Sam Singer urinated on the carpet of his partner in a public relations firm because of an argument, or so people say. Singer denies it and says he poured beer onto the carpet to trick his partner. He explains: “This goes to my belief that a good mind f*** is as good as the real thing.”
Singer has now been hired to oppose San Francisco Archbishop Salvatore Cordileone over his initiative to add clauses to union contracts to clarify that the schools “exist to affirm and proclaim the Gospel of Jesus Christ as held and taught by the Catholic Church.” The archbishop also wants to insert a “detailed statement of Catholic teaching on sexual morality and religious practice—taken from the Catechism of the Catholic Church—into the faculty and staff handbooks.”
At the beginning of February it appeared that there would be an agreement between the archbishop and the teachers union on language that expressed the archbishop's goals. On February 5 the Associated Press quoted a union statement saying: “We are pleased that the document acknowledges that the teachers in out high schools are not all the same, like many Catholics around the world who struggle with their adherence to some teachings of the Church.” The San Francisco Chronicle editorial board observed that, “No one can quarrel with Archbishop Salvatore Cordileone's determination to ensure that his rigid interpretation of church doctrine is taught at four Catholic high schools.” Since then Sam Singer has entered the dispute, and recognition that the archbishop has the right to control how the Catholic faith is taught in the schools of the archdiocese is much harder to find.
On February 25 SF Weekly reported:
Singer's campaign has already begun. LGBT supporters clad in black recently held an Ash Wednesday vigil, a somber fittingly dramatic affair. The protest bore the signature slickness of a Singer campaign, drawing news coverage across San Francisco, and all the way down to Santa Cruz.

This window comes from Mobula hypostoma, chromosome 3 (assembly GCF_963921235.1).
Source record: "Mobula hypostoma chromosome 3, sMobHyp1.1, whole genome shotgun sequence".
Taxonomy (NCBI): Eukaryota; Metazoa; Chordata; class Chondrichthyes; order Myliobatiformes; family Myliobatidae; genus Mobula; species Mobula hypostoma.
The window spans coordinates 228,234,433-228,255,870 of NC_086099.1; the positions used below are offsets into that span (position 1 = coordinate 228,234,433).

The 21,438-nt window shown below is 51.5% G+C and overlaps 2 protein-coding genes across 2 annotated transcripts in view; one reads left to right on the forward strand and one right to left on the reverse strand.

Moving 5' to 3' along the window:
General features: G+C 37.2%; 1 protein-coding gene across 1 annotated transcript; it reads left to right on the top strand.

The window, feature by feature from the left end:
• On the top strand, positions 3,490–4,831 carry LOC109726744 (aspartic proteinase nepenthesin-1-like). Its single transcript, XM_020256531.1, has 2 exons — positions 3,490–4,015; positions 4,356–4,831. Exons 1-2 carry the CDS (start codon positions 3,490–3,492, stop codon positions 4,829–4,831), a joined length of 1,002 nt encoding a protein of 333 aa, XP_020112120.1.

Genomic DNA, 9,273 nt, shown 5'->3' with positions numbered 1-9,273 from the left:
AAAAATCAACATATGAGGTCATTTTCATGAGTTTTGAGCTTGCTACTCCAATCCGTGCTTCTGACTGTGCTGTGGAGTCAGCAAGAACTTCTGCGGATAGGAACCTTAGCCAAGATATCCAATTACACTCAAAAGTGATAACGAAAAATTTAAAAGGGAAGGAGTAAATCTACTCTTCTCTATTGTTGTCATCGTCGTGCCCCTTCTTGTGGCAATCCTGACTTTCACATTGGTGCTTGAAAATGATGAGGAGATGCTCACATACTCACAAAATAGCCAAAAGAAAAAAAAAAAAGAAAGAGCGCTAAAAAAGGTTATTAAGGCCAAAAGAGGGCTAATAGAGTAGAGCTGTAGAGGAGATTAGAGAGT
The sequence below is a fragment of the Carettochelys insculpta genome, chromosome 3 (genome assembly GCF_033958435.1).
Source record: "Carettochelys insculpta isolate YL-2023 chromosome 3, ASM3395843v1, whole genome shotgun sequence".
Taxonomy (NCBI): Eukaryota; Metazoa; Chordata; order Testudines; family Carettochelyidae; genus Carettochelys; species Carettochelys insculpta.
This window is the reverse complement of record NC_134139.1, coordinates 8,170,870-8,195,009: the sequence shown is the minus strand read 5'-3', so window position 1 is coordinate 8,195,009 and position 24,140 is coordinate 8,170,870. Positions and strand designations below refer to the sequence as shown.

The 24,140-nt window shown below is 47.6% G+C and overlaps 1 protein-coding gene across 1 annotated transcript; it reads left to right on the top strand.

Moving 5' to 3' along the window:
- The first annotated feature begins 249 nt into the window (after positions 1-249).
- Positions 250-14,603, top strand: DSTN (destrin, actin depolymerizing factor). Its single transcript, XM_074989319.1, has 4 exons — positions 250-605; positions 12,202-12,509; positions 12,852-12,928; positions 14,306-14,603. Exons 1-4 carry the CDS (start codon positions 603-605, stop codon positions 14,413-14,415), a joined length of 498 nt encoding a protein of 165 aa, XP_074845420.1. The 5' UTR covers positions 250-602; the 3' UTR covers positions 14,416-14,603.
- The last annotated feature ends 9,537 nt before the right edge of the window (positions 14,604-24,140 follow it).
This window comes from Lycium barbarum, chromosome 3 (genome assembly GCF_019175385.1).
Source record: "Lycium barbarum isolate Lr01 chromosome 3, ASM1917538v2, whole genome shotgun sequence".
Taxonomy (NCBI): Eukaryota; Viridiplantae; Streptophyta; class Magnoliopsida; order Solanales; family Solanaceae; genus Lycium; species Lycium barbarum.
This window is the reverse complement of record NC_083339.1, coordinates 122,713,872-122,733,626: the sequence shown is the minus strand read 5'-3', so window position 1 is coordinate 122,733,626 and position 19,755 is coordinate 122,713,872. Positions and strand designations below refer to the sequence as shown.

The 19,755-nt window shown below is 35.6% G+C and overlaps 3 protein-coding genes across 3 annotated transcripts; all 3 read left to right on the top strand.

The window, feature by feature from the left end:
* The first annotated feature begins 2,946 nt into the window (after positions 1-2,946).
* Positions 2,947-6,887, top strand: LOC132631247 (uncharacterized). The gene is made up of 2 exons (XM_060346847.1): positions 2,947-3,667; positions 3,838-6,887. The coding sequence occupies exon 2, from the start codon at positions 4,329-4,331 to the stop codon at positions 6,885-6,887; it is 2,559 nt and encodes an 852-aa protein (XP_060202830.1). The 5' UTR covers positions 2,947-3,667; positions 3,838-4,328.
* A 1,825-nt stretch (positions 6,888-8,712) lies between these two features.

The black-clad supporters also turned up on International Women's Day and March 13. Someone has rented the McLaren Center at the Jesuit University of San Francisco for an evening of “shared wisdom and discernment” on March 16.
One part of the campaign that makes this different from most disputes about Catholic teaching is the government involvement. Eight state legislators wrote a public letter saying the archbishop's plan will be in “conflict with settled areas of law and foment a discriminatory environment.” Two of them have demanded investigations by the California Assembly's Labor and Employment Committee and the Judiciary Committee. The San Francisco Board of Supervisors has voted against the archbishop and the San Francisco City Attorney said the archbishop issued a “chilling directive.”
Singer is also currently defending Chevron from claims that its Richmond, California refinery is unsafe and attacking PG&E, over charges that its facilities are unsafe. His firm runs a pro-Chevron Richmond community news site and there’s a Twitter account from a pro-Chevron group, @4RichmondCA. There’s also a Twitter account attacking the archbishop, @4OurTeachers.
The website associated with the @4OurTeachers Twitter account says under “Who we are”: “We are concerned students and parents from the San Francisco Archdiocesan high schools.” No individuals are identified, there’s no indication of how many students and parents are involved and they never ask for money.
Mr. Singer's reputation is not only that of a hired gun. It's that of a hired gun who charges top dollar. Who is paying Mr. Singer? SF Weekly said: “As to how a ragtag bunch of teachers could afford Singer's services, he answered, ‘Concerned parents are footing the bill.'”
One magazine profile of Singer says: “You hire Sam Singer to have a fight.” Whoever hired him has gotten a fight. Articles on the subject no longer say that the archbishop is a reasonable man whose reasonable goals can be met by reasonable people coming together and reaching agreement. Instead they say that the archbishop is an affront to Pope Francis, who should be fired because he still believes the unpopular teachings of Catholicism.
Somebody paid for a fight. Somebody got a fight. It doesn't seem to be in the teachers' interests, but it is being fought in their name.
E. Michael Hamill is a writer in Philadelphia.